For years, the scarf had been a fun idyll in the fandom, one of those pop culture mysteries that would never be solved. Fans were interested, but it had all happened so long ago, and I don’t think anyone but the most militant Swifties held a strong grudge against Gyllenhaal. But the new version of “All Too Well” reopened the wound, and Swift’s additions and flourishes heightened the already potent emotions: She added an almost certainly apocryphal line in the song about how he hypocritically had a “fuck the patriarchy” keychain and one about how he stood her up on her 21st birthday, and in the video, Jake stand-in Dylan O’Brien drops Taylor stand-in Sadie Sink’s hand at a dinner and fights with her about washing the dishes. Some fans cavalierly decided to treat these details like specific allegations against Gyllenhaal. And most prominently, the new material highlighted the age difference between Swift and the man she was singing about: The short film’s O’Brien is 11 years older than his co-star, Sink, and Swift adds pointed lyrics like “And I was never good at telling jokes, but the punchline goes/ ‘I’ll get older, but your lovers stay my age.’ ” Gyllenhaal, Swifties were quick to note, is currently dating a woman in her mid-20s. (That’s not even all the Jake-hate grist on this album: There’s a whole new song, “I Bet You Think About Me,” that’s also purportedly about him.)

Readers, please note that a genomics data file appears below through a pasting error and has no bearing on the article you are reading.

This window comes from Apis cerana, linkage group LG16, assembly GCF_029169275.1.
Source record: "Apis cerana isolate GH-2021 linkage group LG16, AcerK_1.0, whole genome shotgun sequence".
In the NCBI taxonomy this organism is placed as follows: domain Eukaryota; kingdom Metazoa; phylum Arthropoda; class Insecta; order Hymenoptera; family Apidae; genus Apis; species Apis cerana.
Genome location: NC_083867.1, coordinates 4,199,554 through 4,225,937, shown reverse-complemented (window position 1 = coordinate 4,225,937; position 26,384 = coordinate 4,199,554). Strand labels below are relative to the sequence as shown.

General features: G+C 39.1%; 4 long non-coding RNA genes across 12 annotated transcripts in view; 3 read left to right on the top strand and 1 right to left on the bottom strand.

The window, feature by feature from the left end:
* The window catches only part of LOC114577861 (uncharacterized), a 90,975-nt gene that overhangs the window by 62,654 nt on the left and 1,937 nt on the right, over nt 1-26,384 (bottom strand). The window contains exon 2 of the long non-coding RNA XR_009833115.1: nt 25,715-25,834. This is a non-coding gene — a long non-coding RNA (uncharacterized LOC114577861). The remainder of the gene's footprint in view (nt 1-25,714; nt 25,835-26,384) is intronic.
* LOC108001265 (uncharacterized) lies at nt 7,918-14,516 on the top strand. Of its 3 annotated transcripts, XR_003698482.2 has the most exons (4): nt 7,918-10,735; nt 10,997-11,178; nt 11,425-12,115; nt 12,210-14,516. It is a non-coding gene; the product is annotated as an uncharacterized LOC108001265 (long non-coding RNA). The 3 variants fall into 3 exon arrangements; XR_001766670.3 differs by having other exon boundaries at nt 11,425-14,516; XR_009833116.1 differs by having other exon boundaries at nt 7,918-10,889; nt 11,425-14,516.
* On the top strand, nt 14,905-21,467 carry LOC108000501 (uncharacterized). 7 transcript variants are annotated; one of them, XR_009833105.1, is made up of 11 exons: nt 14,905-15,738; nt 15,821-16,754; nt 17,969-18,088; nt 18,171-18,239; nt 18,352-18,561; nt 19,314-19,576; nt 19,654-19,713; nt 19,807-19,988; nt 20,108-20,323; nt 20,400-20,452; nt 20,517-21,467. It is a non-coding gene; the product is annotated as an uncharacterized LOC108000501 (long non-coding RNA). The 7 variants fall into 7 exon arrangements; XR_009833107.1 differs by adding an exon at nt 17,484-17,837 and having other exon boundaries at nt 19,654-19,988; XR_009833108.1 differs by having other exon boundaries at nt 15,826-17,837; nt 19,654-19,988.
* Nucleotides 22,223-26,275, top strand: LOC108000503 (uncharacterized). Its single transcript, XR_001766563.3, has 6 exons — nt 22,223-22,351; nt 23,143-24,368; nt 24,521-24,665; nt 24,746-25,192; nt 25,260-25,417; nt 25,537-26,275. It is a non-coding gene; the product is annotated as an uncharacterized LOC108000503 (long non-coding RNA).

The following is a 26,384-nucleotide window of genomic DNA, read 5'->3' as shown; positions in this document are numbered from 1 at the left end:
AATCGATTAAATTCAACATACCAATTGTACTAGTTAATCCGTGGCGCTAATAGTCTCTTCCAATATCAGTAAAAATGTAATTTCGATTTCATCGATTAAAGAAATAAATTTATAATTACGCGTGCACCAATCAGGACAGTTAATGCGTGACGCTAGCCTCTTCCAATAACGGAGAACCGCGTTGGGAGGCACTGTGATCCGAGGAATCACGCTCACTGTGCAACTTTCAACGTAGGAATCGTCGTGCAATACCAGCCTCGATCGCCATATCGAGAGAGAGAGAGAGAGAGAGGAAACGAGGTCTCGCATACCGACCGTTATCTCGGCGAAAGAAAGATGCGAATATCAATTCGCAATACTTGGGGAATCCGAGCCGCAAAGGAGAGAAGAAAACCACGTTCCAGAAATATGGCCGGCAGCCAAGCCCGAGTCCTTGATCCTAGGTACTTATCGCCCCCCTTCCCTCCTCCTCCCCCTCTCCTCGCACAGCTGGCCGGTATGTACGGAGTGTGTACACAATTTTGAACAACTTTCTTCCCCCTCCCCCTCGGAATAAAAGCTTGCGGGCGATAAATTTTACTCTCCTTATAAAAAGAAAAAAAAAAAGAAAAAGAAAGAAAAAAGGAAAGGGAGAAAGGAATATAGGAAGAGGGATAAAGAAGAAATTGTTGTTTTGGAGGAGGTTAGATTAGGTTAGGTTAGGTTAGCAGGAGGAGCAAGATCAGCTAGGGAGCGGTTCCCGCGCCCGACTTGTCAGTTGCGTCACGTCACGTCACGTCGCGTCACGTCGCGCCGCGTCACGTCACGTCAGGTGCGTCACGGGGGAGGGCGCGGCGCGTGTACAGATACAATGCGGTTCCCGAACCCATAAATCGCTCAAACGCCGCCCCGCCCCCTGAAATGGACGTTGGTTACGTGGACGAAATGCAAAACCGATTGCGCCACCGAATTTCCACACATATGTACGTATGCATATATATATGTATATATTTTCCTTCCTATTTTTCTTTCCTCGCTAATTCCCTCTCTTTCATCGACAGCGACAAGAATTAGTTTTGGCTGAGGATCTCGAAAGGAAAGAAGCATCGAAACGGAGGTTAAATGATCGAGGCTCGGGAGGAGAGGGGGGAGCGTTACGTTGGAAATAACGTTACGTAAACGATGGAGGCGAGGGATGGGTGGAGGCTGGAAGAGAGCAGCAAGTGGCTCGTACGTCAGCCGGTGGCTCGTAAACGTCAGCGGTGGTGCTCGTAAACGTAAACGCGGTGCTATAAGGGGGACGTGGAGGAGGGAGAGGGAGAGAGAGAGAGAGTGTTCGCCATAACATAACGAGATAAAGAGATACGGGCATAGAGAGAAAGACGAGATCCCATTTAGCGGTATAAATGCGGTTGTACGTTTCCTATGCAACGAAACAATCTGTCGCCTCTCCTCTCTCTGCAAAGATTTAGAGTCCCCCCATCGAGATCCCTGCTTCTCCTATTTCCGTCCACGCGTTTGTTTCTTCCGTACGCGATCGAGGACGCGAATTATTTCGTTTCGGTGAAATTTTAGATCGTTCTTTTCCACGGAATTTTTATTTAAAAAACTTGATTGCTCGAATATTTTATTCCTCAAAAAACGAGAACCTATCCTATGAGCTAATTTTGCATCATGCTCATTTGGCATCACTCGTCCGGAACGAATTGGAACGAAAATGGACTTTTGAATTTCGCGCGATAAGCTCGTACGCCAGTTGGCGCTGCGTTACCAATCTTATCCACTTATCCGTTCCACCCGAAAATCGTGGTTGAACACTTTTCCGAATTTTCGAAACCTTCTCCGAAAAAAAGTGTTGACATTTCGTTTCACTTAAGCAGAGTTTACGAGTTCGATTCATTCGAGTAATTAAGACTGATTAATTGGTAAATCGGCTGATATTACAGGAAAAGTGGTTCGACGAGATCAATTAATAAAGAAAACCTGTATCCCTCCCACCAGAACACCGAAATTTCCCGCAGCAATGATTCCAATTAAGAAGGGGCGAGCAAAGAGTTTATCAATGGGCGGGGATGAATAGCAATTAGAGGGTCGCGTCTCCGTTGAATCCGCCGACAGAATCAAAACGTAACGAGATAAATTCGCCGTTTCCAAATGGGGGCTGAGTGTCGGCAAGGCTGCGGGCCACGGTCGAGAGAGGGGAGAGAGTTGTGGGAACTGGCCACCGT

Swift is most famous for music about young love and breakups, and the rerelease of Red had her fans primed to reconnect with their most primal teenage selves. The impulse to incorporate roasting Jake Gyllenhaal into this emotion-fest is understandable: It feels good to have a person to focus your hate on. And focus their hate fans did, turning the internet into a cavalcade of viral tweets and TikToks at Gyllenhaal’s expense.
Gyllenhaal should enter witness protection, some asserted, or at the very least turn his phone off for the foreseeable future. On TikTok, a club full of people danced to “We Are Never Ever Getting Back Together”—another song from Red widely believed to be about Gyllenhaal—as clips of him in distress played on large screens. Another fan posted footage of a Kodak printer spitting out glossy headshots of Gyllenhaal covered in X’s or expletives. Yet another TikTok user read Jake Gyllenhaal’s birth chart in an attempt to find an astrological explanation for his cruelty. (His moon is opposed to his Venus, so there you go.)